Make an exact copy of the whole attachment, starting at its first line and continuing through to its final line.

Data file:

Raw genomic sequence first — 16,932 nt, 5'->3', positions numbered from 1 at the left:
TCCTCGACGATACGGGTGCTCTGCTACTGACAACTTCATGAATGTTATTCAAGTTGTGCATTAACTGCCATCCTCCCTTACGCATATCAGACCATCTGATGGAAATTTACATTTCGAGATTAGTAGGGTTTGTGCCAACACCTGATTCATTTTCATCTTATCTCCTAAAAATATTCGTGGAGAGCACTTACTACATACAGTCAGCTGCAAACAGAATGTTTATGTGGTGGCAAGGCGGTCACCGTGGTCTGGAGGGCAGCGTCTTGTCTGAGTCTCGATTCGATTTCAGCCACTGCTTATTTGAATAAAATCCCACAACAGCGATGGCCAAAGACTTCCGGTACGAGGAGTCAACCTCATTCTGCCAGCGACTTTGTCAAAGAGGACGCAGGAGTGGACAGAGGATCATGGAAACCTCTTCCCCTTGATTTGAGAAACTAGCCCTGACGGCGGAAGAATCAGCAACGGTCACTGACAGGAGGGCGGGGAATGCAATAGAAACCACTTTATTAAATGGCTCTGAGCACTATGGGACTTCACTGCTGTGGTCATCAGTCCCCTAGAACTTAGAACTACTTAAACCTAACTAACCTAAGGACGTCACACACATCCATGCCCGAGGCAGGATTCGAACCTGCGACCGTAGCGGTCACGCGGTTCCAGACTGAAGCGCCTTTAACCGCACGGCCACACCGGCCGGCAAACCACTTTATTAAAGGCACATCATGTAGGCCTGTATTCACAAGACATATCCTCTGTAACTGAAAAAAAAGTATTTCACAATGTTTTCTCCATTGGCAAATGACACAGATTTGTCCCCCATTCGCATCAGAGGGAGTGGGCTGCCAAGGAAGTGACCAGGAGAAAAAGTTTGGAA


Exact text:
Raw genomic sequence first — 16,932 nt, 5'->3', positions numbered from 1 at the left:
TCCTCGACGATACGGGTGCTCTGCTACTGACAACTTCATGAATGTTATTCAAGTTGTGCATTAACTGCCATCCTCCCTTACGCATATCAGACCATCTGATGGAAATTTACATTTCGAGATTAGTAGGGTTTGTGCCAACACCTGATTCATTTTCATCTTATCTCCTAAAAATATTCGTGGAGAGCACTTACTACATACAGTCAGCTGCAAACAGAATGTTTATGTGGTGGCAAGGCGGTCACCGTGGTCTGGAGGGCAGCGTCTTGTCTGAGTCTCGATTCGATTTCAGCCACTGCTTATTTGAATAAAATCCCACAACAGCGATGGCCAAAGACTTCCGGTACGAGGAGTCAACCTCATTCTGCCAGCGACTTTGTCAAAGAGGACGCAGGAGTGGACAGAGGATCATGGAAACCTCTTCCCCTTGATTTGAGAAACTAGCCCTGACGGCGGAAGAATCAGCAACGGTCACTGACAGGAGGGCGGGGAATGCAATAGAAACCACTTTATTAAATGGCTCTGAGCACTATGGGACTTCACTGCTGTGGTCATCAGTCCCCTAGAACTTAGAACTACTTAAACCTAACTAACCTAAGGACGTCACACACATCCATGCCCGAGGCAGGATTCGAACCTGCGACCGTAGCGGTCACGCGGTTCCAGACTGAAGCGCCTTTAACCGCACGGCCACACCGGCCGGCAAACCACTTTATTAAAGGCACATCATGTAGGCCTGTATTCACAAGACATATCCTCTGTAACTGAAAAAAAAGTATTTCACAATGTTTTCTCCATTGGCAAATGACACAGATTTGTCCCCCATTCGCATCAGAGGGAGTGGGCTGCCAAGGAAGTGACCAGGAGAAAAAGTTTGGAA